Don’t Look at Me
Do not look me directly in the eyes or face when we talk. Out of my brotherly loving kindness I will do the same and that is how it should be. For me, that counts as polite, because among primates, direct eye contact is a challenge, a threat, and a precursor to physical aggression. Among humans it is all of these, plus just plain rude, too. Obscenely rude - like talking about money. Or, that’s what I think, anyway.
It is commonly said that in American culture it is taken as a sign of polite social behavior to look a person in the eye when you are speaking. It constituters acknowledgment of their existence and a validation of whatever it is that they are saying reflected in the attention you are paying to them as they speak. Also, to shake their hands when introduced (and, more and more, to grab arms, pat shoulders, or even hug), and to use each other’s first names as a sign of familiarity and friendship, or at least friendliness. I say bollocks to all that. First, unless you are a family member, using a person’s first name is incredibly rude. Second, under current laws, unsolicited physical contact of any kind - any kind of touching including hand shaking - may count as sexual assault. And, third, the eye contact thing is rude, threatening and dangerous for the reasons already given. So all-in-all, it means that if these are the hallmarks of American social courtesy then it paints a pretty grim picture of American culture. I do not think they are things that merit imitation, and they contribute to the international reputation of Americans for gauchness and rudery. In other words, let’s all cut it out.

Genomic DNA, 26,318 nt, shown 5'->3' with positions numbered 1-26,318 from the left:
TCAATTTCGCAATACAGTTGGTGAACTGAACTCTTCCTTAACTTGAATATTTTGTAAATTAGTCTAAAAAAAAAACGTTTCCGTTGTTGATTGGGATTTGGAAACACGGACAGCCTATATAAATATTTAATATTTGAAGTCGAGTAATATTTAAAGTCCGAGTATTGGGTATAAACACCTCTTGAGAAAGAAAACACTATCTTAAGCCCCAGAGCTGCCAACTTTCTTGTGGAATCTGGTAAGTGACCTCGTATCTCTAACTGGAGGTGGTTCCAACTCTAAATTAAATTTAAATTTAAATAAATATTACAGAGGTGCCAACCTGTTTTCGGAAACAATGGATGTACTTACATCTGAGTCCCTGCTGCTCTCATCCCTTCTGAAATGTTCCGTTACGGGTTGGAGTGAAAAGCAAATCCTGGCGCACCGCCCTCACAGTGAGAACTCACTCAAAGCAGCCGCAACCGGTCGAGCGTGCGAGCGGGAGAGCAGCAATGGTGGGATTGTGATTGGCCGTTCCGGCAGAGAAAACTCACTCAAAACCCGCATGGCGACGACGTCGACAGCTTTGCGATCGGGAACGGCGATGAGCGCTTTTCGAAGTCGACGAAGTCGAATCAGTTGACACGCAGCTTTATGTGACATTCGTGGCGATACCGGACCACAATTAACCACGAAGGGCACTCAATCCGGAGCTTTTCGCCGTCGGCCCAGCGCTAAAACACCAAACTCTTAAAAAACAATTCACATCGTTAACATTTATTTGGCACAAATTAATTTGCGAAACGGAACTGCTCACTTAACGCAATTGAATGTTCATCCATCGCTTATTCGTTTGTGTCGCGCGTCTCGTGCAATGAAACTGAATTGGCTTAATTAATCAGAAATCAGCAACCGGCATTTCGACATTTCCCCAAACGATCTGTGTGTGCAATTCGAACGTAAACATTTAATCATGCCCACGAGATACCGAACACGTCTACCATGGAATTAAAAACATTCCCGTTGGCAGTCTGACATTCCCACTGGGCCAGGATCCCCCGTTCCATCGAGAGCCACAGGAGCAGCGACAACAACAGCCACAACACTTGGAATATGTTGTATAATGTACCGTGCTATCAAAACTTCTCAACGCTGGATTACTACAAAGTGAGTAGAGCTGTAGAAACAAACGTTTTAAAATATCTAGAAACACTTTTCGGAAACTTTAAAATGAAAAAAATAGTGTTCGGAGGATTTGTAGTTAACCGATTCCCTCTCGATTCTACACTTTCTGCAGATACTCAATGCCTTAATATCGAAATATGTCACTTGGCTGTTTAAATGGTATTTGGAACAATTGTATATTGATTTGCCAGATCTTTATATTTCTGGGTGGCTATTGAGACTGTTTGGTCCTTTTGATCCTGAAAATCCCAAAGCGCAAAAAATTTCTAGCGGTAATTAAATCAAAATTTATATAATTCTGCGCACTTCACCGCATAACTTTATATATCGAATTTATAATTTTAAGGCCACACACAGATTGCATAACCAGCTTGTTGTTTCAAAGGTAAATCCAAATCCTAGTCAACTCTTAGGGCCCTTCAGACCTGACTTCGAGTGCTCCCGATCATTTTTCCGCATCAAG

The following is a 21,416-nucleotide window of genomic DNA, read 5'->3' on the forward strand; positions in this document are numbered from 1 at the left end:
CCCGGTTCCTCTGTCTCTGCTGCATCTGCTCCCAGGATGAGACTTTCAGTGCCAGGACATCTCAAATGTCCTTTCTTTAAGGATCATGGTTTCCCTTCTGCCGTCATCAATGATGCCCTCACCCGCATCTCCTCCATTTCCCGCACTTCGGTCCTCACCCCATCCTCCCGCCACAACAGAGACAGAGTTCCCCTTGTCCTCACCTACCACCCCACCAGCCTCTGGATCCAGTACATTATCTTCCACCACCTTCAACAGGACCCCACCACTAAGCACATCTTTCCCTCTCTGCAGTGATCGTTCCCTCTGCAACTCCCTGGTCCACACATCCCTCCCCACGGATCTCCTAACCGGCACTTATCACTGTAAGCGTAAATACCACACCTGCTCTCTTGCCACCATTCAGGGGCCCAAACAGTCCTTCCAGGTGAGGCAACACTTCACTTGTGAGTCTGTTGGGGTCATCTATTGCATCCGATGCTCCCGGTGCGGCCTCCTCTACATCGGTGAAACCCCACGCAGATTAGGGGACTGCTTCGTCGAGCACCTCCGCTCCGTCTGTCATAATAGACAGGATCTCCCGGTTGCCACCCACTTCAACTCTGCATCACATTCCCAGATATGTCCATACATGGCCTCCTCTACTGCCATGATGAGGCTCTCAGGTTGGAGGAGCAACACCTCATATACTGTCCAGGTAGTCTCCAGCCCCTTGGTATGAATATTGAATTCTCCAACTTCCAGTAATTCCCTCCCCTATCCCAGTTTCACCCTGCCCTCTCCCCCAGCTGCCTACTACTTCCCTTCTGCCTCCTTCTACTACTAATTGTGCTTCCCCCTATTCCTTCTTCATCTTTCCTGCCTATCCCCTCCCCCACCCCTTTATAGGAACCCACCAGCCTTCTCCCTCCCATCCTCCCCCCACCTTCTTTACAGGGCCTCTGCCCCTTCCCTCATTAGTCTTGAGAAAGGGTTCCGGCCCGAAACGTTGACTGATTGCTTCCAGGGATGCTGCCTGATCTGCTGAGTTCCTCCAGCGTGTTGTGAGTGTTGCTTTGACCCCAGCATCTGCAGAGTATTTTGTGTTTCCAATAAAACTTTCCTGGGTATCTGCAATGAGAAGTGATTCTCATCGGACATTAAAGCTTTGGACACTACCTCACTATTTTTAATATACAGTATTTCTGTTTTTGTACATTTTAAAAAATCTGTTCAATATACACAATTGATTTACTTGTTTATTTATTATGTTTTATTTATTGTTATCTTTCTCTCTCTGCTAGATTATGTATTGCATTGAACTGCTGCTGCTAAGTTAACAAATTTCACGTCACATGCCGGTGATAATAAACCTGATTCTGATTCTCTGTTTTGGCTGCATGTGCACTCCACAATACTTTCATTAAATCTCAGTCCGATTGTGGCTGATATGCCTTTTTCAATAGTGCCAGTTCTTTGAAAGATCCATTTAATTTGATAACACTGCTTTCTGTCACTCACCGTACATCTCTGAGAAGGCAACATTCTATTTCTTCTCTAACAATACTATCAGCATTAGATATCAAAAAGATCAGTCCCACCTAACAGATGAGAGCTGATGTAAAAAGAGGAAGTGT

When I speak to people, or they speak to me, I look at their ears, their hair, the knot of their neckties, etc. Never directly into their eyes except momentarily, in passing as my eyes pan their faces while I am turning my head. For me, it all started in junior high school and my English Grammar teacher. I spent a lot of time staring at his necktie knot. Mr. Chalmers was also the headmaster of the private boys school I was attending, and he was a fierce-looking, intimidating man. The kind of dominant ape who rules his ape herd by his aggression-threatening stare.